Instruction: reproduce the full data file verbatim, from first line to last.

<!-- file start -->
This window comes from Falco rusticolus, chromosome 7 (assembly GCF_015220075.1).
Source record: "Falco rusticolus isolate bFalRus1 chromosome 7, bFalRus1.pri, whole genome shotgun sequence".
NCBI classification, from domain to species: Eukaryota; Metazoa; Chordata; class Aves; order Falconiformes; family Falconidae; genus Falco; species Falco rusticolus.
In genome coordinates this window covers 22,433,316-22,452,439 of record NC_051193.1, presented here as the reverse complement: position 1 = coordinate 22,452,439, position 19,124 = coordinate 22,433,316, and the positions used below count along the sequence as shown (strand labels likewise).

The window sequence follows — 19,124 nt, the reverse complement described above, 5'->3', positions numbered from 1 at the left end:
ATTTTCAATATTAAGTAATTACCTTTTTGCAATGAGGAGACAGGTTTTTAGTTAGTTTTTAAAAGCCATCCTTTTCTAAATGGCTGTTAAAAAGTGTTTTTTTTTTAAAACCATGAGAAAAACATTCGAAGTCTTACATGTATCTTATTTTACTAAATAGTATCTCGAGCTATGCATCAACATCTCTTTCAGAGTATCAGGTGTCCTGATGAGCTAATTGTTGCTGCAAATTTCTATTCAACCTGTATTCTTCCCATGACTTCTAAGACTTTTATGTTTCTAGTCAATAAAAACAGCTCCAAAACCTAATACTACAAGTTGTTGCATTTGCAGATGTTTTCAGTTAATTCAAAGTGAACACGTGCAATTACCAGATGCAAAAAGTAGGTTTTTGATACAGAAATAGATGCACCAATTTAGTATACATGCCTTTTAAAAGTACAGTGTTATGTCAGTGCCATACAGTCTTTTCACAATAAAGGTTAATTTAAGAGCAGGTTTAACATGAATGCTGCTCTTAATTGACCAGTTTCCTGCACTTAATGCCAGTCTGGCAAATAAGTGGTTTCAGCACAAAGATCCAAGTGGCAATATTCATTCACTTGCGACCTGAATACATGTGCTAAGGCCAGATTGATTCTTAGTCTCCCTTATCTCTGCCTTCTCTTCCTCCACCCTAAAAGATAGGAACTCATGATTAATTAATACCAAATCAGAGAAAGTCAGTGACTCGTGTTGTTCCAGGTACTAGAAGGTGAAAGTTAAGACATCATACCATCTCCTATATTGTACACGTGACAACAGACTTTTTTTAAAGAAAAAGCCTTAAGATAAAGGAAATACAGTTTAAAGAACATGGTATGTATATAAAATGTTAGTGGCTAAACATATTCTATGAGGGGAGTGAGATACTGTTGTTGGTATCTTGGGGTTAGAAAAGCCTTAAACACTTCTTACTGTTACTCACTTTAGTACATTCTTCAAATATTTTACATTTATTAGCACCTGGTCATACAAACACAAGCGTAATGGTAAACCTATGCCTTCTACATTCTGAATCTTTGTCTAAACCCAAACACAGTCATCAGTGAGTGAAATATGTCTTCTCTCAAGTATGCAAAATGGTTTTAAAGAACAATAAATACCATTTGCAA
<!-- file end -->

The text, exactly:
This window comes from Falco rusticolus, chromosome 7 (assembly GCF_015220075.1).
Source record: "Falco rusticolus isolate bFalRus1 chromosome 7, bFalRus1.pri, whole genome shotgun sequence".
NCBI classification, from domain to species: Eukaryota; Metazoa; Chordata; class Aves; order Falconiformes; family Falconidae; genus Falco; species Falco rusticolus.
In genome coordinates this window covers 22,433,316-22,452,439 of record NC_051193.1, presented here as the reverse complement: position 1 = coordinate 22,452,439, position 19,124 = coordinate 22,433,316, and the positions used below count along the sequence as shown (strand labels likewise).

The window sequence follows — 19,124 nt, the reverse complement described above, 5'->3', positions numbered from 1 at the left end:
ATTTTCAATATTAAGTAATTACCTTTTTGCAATGAGGAGACAGGTTTTTAGTTAGTTTTTAAAAGCCATCCTTTTCTAAATGGCTGTTAAAAAGTGTTTTTTTTTTAAAACCATGAGAAAAACATTCGAAGTCTTACATGTATCTTATTTTACTAAATAGTATCTCGAGCTATGCATCAACATCTCTTTCAGAGTATCAGGTGTCCTGATGAGCTAATTGTTGCTGCAAATTTCTATTCAACCTGTATTCTTCCCATGACTTCTAAGACTTTTATGTTTCTAGTCAATAAAAACAGCTCCAAAACCTAATACTACAAGTTGTTGCATTTGCAGATGTTTTCAGTTAATTCAAAGTGAACACGTGCAATTACCAGATGCAAAAAGTAGGTTTTTGATACAGAAATAGATGCACCAATTTAGTATACATGCCTTTTAAAAGTACAGTGTTATGTCAGTGCCATACAGTCTTTTCACAATAAAGGTTAATTTAAGAGCAGGTTTAACATGAATGCTGCTCTTAATTGACCAGTTTCCTGCACTTAATGCCAGTCTGGCAAATAAGTGGTTTCAGCACAAAGATCCAAGTGGCAATATTCATTCACTTGCGACCTGAATACATGTGCTAAGGCCAGATTGATTCTTAGTCTCCCTTATCTCTGCCTTCTCTTCCTCCACCCTAAAAGATAGGAACTCATGATTAATTAATACCAAATCAGAGAAAGTCAGTGACTCGTGTTGTTCCAGGTACTAGAAGGTGAAAGTTAAGACATCATACCATCTCCTATATTGTACACGTGACAACAGACTTTTTTTAAAGAAAAAGCCTTAAGATAAAGGAAATACAGTTTAAAGAACATGGTATGTATATAAAATGTTAGTGGCTAAACATATTCTATGAGGGGAGTGAGATACTGTTGTTGGTATCTTGGGGTTAGAAAAGCCTTAAACACTTCTTACTGTTACTCACTTTAGTACATTCTTCAAATATTTTACATTTATTAGCACCTGGTCATACAAACACAAGCGTAATGGTAAACCTATGCCTTCTACATTCTGAATCTTTGTCTAAACCCAAACACAGTCATCAGTGAGTGAAATATGTCTTCTCTCAAGTATGCAAAATGGTTTTAAAGAACAATAAATACCATTTGCAA